Legislature Passes Item-Pricing Repeal

(Lansing-WWJ) The Michigan Legislature has given final approval to a bill repealing Michigan’s unique item-pricing law, sending the measure to Gov. Rick Snyder’s desk for his expected signature.

The Senate version was approved by a 25-13 vote. It includes a provision requiring retailers to post an item’s price where it can clearly be seen by consumers, although not necessarily on the item itself.

The current item-pricing regulation will remain in effect until September first. After that, price tags will no longer be required on individual items.

Gov. Snyder, in January’s State of the State address, called on the Legislature to repeal the 35 year-old law, calling it expensive and obsolete. Unions, including the United Food and Commercial Workers, contend  jobs will be lost and consumers harmed if item-pricing is repealed.

Massachusetts is the only other state with a similar statute, but it applies only to food retailers.

(Copyright 2011, WWJ Newsradio 950. All Rights Reserved. The Associated Press Contributed To This Story.)

Comments

One Comment

  1. TJ says:

    Michigan gets dragged into the 21st century kicking and screaming all the way….

  2. Dan says:

    This would not be a big problem, but have you ever tried to check a price out by looking at the product number on the item, and then the store’s pricing tag on the shelf – Good luck. The state of Michigan should have made a law that reqires all stores have more UPC scanners in the stores to check prices. Or at least ones that WORK,.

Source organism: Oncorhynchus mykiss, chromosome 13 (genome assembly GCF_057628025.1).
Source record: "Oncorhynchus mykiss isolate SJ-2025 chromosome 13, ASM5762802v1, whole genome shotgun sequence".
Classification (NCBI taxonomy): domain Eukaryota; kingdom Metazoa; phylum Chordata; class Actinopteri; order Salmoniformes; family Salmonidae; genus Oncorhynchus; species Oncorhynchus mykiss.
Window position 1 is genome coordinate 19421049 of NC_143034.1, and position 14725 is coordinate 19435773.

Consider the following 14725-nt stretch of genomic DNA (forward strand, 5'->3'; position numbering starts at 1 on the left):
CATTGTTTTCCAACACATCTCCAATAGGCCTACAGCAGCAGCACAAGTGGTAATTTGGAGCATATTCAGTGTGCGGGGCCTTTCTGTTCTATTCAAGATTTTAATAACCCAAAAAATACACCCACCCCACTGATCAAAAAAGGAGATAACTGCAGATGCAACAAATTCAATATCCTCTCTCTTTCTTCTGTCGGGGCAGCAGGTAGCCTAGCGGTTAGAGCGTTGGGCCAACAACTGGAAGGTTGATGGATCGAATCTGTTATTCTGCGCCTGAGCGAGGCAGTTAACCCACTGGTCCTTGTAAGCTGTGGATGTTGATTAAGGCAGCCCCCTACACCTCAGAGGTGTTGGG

3. Sally says:

    Do we still have the bounty to be paid if the store overcharges us?

  4. SAUNDRA WILLIAMS says:

    The loss of jobs, so badly needed in Michigan, will be the impact of the Item Pricing repeal. Consumers will also be harmed when there is no price on an item. Once you arrive at the check out, there is no way to know if you are being overcharged at the register.

    Additionally, I tend to walk away from items that aren’t clearly marked without making a purchase if I have to take time to find someone to obtain the price. Using my time to take the item to a store scanner is not an option for me when the shelf price tag is not there or when the price displayed on the shelf does not correspond with the item above it. Consequently retailers will feel the brunt as well.

  5. Mouhamad A. Naboulsi says:

    Republicans. What else are they up to?

  6. Charles E Murphy says:

    Why is it that Michigan is the only state that requires all items to be priced. I guess that is because all the other states have no idea how to run their states and their consumers are just to uncaring to worry about it. I for one see this law being abused quite often by the consumer and this costs the retailers thousands of dollars in unnesessary labor costs as well.

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